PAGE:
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How an Ethnic Stem Cell or Bone Marrow Donor Can Help Save This African American Teen’s Life

Photo: Courtesy of Be the Match

Juwan Adams just graduated high school and while he’s looking forward to starting college, his biggest goal is finding a stem cell/bone marrow donor to save his life.

Four years ago, he was diagnosed with Stage 3B Hodgkin’s lymphoma, a blood cancer that originates in the lymphatic system. He needs a donor but finding a match has been challenging. That’s because there aren’t many minorities registered to donate stem cells or bone marrow. 


Adams was a young teen when he started having problems breathing and unexplained weight loss. At first his doctor thought it was asthma but his mother advocated for more testing. Months later, he developed pneumonia and a 104 fever. An X-ray at the hospital showed Adams had a large tumor in his chest; he also had small tumors in is lymph system. Doctors diagnosed him with Hodgkin’s Lymphoma and started chemotherapy that day.

Adams has gone through many cycles of chemo and radiation. Since his cancer has spread to his liver, he’s now eligible to participate in clinical trials, if he qualifies for them.

Still his best chance of survival is finding a stem cell/bone marrow match from an ethnic donor. Here’s why: blood markers are inherited and some ethnic groups have more complex tissue types than others. His situation is challenging because African Americans have just a 23 percent chance of finding a match on the Be the Match registry.

Finding a match

Be the Match, which is operated by the non-profit National Marrow Donor Program, connects patients and donor matches for a life-saving marrow and umbilical cord blood transplants. 

Adams and his family are passionate about raising awareness of children’s cancers and highlighting the need for more minority donors on the Be The Match donor registry. 

He’s been working with the group to hopefully find a stem cell/bone marrow donor match. Potential donors can go to join.bethematch.org or text “savejuwan” to 61474. They can order and return a cheek swab kit via Be the Match to see if they’re a match for Juwan or another person in need.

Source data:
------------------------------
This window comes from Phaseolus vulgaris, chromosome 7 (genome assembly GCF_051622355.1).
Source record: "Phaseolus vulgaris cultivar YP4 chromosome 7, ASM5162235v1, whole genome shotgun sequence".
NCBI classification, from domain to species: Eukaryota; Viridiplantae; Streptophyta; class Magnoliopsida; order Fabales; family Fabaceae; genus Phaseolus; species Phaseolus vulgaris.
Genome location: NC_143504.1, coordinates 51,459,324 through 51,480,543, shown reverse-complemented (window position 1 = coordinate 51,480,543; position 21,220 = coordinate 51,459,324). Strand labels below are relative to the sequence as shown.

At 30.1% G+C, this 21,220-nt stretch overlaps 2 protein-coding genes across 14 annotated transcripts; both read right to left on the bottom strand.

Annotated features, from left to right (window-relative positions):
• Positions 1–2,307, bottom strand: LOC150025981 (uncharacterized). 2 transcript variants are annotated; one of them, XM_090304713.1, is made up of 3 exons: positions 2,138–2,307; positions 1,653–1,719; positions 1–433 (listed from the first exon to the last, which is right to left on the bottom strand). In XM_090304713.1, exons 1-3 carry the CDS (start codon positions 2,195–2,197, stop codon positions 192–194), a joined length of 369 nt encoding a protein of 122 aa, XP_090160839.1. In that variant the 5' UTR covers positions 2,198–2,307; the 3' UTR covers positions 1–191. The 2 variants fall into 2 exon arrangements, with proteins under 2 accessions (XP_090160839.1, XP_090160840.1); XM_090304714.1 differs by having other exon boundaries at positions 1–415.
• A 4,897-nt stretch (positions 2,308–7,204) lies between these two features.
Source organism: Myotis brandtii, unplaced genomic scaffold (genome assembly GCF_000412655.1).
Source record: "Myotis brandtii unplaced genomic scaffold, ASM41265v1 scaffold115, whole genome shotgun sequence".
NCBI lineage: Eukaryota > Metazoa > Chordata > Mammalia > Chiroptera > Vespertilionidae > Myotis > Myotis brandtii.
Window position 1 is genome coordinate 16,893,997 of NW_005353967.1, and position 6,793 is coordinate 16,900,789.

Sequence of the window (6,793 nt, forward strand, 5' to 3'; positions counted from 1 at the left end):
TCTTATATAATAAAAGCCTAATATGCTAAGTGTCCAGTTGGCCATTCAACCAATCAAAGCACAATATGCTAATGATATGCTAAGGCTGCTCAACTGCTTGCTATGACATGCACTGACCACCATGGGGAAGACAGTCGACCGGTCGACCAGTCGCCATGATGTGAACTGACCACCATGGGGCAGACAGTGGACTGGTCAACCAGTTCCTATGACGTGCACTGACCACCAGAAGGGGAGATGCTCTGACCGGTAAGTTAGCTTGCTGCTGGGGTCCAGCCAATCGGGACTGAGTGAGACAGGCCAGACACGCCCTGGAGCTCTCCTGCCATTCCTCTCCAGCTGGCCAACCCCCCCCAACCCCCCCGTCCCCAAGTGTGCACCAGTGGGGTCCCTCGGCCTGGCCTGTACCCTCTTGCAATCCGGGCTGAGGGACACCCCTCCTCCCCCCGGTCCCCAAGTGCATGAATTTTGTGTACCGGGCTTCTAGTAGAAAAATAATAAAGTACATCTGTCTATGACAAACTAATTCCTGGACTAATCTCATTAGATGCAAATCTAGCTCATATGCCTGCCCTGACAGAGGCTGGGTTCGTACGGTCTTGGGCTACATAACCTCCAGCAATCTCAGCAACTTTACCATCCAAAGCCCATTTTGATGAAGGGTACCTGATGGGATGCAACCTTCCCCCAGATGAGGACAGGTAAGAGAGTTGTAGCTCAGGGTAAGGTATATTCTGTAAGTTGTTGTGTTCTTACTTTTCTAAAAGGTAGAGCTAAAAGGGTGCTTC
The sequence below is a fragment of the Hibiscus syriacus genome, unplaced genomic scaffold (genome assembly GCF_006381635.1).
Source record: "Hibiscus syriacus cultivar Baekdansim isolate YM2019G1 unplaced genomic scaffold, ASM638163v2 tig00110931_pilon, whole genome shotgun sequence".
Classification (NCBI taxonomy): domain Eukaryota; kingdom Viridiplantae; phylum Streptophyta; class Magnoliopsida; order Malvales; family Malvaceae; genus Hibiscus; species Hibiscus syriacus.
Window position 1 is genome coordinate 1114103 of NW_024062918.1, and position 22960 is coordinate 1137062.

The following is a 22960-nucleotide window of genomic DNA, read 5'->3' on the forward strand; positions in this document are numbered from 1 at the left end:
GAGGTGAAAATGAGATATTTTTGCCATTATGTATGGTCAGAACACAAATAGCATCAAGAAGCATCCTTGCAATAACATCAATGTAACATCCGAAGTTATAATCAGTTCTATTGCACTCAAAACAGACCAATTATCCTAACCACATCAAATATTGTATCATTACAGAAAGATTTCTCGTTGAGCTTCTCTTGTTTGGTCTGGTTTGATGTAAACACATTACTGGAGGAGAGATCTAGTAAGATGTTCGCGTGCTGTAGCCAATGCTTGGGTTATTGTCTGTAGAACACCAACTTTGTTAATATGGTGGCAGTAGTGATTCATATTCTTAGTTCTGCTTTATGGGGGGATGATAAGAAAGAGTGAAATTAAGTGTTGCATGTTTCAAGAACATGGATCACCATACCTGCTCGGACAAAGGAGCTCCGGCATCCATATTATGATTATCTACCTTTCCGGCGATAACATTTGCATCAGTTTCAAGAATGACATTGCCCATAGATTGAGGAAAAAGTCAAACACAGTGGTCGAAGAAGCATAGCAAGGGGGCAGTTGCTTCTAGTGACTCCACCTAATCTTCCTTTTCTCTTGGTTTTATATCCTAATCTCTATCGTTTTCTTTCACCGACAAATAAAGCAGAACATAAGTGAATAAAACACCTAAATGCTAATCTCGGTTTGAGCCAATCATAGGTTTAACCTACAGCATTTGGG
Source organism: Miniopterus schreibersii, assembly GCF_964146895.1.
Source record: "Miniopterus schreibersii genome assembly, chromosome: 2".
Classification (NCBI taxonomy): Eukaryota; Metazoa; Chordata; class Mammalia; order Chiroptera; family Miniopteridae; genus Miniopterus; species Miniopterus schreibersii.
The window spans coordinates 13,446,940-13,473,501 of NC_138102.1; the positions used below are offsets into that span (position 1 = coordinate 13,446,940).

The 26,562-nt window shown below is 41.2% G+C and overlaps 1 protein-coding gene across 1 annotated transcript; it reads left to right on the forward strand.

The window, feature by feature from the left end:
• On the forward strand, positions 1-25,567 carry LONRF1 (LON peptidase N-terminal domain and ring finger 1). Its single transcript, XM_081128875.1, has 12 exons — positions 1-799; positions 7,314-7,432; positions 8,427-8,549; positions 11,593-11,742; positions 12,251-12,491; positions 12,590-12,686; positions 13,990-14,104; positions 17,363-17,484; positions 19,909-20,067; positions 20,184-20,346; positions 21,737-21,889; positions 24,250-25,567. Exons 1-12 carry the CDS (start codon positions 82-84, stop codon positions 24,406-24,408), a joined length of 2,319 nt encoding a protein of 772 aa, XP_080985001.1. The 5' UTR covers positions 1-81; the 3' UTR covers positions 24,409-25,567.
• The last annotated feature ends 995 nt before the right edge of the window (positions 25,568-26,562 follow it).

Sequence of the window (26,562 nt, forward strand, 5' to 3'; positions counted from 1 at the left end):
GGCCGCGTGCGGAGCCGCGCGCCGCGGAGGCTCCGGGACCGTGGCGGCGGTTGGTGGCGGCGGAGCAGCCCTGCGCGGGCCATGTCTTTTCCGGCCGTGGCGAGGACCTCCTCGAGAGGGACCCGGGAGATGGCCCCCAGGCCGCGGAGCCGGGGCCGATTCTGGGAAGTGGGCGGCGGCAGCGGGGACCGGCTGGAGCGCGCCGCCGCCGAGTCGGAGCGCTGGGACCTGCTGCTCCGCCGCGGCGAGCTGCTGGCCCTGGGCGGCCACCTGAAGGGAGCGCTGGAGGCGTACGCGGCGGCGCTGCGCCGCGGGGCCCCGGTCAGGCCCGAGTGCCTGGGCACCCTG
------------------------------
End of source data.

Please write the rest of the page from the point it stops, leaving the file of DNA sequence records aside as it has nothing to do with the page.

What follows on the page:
For the best possible outcome for patients, the majority of donors matched and selected are between the ages of 18 and 44. Research shows cells from younger donors result in more successful transplants. 


Even though Adams hasn’t found his match yet, he’s reached his goal of signing up 10,000 new donors. He’s hopeful the donors who have signed up will be a match for another person in need. 

“This could save my life,” he says. “But we’re also looking to save a lot of other people’s lives. So we need to come together and just make it happen. We can all do this together.”

Positive attitude

The 18-year-old honors student, who was a drummer in his high school’s marching band, lives with his family outside Philadelphia. A Facebook page called, “Prayers for Juwan” tracks his progress. 

He’s shared his story throughout local and national media, including “Good Morning America,” where the New York Giants fan was interviewed by one of his football heroes, Michael Strahan. Philadelphia 76ers rookie Matisse Thybulle has been inspired by Adams and encouraged people to sign up for the registry. Five years ago, Thybulle’s mother died from leukemia, another blood cancer.

Adam is always thinking about how he can help others in need, including collecting items throughout the year for his annual toy and book drive for kids at the children’s oncology unit at Children’s Hospital of Philadelphia, where he receives care. Last year, he collected 7000 toys and 10,000 books.

Despite the tough odds of finding a match, he’s staying positive. “I believe that the attitude is what helps you beat it,” he says.

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